Bacteria can trigger type I diabetes
In Cardiff University, experts found that one of the reasons for the development of Type I diabetes mellitus may be bacteria that "make" the immune work against the body and destroy pancreatic cells that produce insulin. In earlier studies, scientists found that a certain type of white blood cells (NKT-lymphocytes) destroy cells that produce insulin, while such lymphocytes protect the body from various intracellular infections and tumors.
A new study was aimed at establishing the causes of this behavior of cells, for which the volunteer, a patient with type I diabetes, extracted NKT-lymphocytes and analyzed them.
According to Dr. David Cole, receptors on the surface of lymphocytes check the environment and give signals of further action. During the study of lymphocytes, scientists have discovered that sometimes they are affected by pathogenic bacteria that change their behavior and "force" them to attack beta cells, thereby provoking the development of Type I diabetes.
The lead author of the research project noted that NKT-lymphocytes effectively protect our body from various infections, however, when these cells begin to "work" against the body, the most serious consequences are possible.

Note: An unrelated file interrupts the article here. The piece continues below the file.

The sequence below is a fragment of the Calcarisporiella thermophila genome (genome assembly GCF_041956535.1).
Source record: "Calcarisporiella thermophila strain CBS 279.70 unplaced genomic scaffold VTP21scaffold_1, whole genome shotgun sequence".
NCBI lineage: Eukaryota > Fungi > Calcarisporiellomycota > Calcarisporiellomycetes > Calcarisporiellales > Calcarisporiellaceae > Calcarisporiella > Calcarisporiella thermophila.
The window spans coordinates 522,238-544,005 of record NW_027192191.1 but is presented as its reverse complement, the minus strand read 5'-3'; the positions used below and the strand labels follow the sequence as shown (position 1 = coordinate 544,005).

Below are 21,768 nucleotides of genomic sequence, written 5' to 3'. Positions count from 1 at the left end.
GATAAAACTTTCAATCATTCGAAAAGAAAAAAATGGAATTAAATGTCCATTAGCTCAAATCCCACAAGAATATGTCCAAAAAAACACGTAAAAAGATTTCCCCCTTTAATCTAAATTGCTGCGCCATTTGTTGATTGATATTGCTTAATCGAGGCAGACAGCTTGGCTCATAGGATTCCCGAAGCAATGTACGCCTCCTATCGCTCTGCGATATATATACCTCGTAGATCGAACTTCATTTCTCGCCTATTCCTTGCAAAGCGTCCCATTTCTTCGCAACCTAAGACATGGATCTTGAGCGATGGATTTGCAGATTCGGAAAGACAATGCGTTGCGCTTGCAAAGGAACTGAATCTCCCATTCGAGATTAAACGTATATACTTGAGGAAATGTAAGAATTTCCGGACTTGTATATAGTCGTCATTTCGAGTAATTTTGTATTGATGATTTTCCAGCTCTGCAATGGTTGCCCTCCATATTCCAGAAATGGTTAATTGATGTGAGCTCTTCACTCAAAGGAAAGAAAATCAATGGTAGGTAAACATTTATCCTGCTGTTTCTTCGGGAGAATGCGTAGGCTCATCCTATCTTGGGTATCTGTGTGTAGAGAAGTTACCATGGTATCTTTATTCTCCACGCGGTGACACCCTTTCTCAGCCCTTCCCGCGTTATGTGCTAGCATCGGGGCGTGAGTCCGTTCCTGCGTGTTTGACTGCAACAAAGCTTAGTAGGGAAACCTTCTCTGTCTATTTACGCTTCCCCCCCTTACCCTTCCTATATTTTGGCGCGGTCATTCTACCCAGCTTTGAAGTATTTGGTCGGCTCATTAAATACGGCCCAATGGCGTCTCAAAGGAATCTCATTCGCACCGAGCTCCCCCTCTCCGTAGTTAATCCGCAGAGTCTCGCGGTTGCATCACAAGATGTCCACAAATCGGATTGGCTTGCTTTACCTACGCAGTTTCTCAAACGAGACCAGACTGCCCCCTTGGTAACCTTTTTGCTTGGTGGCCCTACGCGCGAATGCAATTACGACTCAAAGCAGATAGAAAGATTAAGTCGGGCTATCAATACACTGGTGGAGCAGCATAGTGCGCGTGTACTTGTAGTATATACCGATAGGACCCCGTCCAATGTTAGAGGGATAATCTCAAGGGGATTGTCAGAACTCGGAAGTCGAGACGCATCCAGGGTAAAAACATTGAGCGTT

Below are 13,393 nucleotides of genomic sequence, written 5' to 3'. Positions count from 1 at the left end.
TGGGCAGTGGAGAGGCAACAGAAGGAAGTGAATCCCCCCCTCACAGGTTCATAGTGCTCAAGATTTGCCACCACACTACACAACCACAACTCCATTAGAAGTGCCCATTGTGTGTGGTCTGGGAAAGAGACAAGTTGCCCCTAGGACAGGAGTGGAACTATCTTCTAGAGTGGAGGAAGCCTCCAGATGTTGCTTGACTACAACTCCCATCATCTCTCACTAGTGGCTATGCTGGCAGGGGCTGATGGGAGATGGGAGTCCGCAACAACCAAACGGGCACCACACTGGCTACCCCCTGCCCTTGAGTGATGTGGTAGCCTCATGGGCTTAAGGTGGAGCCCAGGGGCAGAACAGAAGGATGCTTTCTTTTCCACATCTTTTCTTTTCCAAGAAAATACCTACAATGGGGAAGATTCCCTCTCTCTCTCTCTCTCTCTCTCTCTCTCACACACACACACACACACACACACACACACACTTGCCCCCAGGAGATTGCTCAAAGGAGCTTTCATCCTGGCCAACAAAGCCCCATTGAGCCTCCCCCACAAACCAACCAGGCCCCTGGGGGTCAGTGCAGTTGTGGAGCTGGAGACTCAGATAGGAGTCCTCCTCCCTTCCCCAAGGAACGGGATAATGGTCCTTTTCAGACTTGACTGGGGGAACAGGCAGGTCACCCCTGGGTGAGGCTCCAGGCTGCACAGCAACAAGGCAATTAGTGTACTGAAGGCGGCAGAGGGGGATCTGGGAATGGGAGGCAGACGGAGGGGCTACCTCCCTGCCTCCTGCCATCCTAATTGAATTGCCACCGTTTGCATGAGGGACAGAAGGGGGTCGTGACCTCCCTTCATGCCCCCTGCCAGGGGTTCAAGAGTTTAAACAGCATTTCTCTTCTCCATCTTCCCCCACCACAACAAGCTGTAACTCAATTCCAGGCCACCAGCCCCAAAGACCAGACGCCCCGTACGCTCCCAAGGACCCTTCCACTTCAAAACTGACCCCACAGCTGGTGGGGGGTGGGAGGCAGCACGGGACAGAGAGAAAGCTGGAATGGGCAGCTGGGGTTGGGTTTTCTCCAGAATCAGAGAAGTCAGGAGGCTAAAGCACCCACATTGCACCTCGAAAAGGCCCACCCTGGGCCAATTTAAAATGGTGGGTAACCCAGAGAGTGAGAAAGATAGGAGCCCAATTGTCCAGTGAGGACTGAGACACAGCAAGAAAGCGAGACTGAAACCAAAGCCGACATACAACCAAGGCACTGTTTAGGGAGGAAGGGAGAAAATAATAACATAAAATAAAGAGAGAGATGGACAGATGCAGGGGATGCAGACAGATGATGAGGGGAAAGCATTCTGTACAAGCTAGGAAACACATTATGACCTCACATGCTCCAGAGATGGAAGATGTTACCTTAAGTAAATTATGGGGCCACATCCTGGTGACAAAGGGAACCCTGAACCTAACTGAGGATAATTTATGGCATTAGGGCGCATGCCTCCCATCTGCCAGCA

According to the research group, this research is the first one that clearly demonstrates that bacteria can influence cells and change their behavior, but in addition, the discovery gives impetus for studying the mechanism of action of other autoimmune diseases. Professor Cole noted that scientists still have a lot of work to do before they can figure out the true causes of diabetes mellitus type I, it is now known that environmental and hereditary factors can influence the development of the disease, but the latest study added external factors to the list.
Diabetes mellitus type I develops mainly in children and adolescents, and in most cases the disease is not associated with a specific diet. The causes of this type of diabetes have been studied little to date, in addition, there is no special treatment that would help cope with severe symptoms of the disease for a long time. But scientists hope that the new study will help to better understand the mechanism of development of this type of diabetes and develop an effective method of treatment.
Diabetes leads to severe consequences, according to some reports, millions of people around the world suffer from this disease. However, scientists predict an increase in the incidence of diabetes by 2025 at least twice. Presumably, every 10 seconds in the world diabetes is diagnosed in 2 new patients, which is about 7 million cases per year, about half of cases are diagnosed at the age of 40 to 60 years, more than half of patients live in developing countries.
The most severe situation is observed in the Middle East, Australia, in countries near the Caribbean, where 20% of patients are children (from 12 years old).